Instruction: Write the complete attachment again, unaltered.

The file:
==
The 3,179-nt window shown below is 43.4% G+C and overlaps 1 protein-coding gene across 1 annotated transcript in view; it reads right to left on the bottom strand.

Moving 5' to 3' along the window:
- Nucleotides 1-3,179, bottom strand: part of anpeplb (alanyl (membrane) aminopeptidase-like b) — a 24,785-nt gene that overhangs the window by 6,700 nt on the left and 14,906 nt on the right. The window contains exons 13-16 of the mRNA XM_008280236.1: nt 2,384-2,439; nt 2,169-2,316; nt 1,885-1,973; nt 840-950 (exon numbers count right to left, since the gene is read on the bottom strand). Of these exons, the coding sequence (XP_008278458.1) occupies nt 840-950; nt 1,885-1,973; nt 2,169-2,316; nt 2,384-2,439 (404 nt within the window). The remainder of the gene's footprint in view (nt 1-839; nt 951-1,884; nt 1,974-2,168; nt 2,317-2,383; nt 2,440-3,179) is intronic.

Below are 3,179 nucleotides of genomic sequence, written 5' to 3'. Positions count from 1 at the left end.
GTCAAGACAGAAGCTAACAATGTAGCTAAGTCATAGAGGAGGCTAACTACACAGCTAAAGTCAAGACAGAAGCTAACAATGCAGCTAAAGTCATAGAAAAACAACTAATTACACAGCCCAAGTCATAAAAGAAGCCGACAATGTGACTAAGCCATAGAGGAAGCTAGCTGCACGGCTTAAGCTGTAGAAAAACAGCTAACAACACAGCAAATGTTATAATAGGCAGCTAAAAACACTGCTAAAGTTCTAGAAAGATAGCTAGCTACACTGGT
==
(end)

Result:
The 3,179-nt window shown below is 43.4% G+C and overlaps 1 protein-coding gene across 1 annotated transcript in view; it reads right to left on the bottom strand.

Moving 5' to 3' along the window:
- Nucleotides 1-3,179, bottom strand: part of anpeplb (alanyl (membrane) aminopeptidase-like b) — a 24,785-nt gene that overhangs the window by 6,700 nt on the left and 14,906 nt on the right. The window contains exons 13-16 of the mRNA XM_008280236.1: nt 2,384-2,439; nt 2,169-2,316; nt 1,885-1,973; nt 840-950 (exon numbers count right to left, since the gene is read on the bottom strand). Of these exons, the coding sequence (XP_008278458.1) occupies nt 840-950; nt 1,885-1,973; nt 2,169-2,316; nt 2,384-2,439 (404 nt within the window). The remainder of the gene's footprint in view (nt 1-839; nt 951-1,884; nt 1,974-2,168; nt 2,317-2,383; nt 2,440-3,179) is intronic.

Below are 3,179 nucleotides of genomic sequence, written 5' to 3'. Positions count from 1 at the left end.
GTCAAGACAGAAGCTAACAATGTAGCTAAGTCATAGAGGAGGCTAACTACACAGCTAAAGTCAAGACAGAAGCTAACAATGCAGCTAAAGTCATAGAAAAACAACTAATTACACAGCCCAAGTCATAAAAGAAGCCGACAATGTGACTAAGCCATAGAGGAAGCTAGCTGCACGGCTTAAGCTGTAGAAAAACAGCTAACAACACAGCAAATGTTATAATAGGCAGCTAAAAACACTGCTAAAGTTCTAGAAAGATAGCTAGCTACACTGGT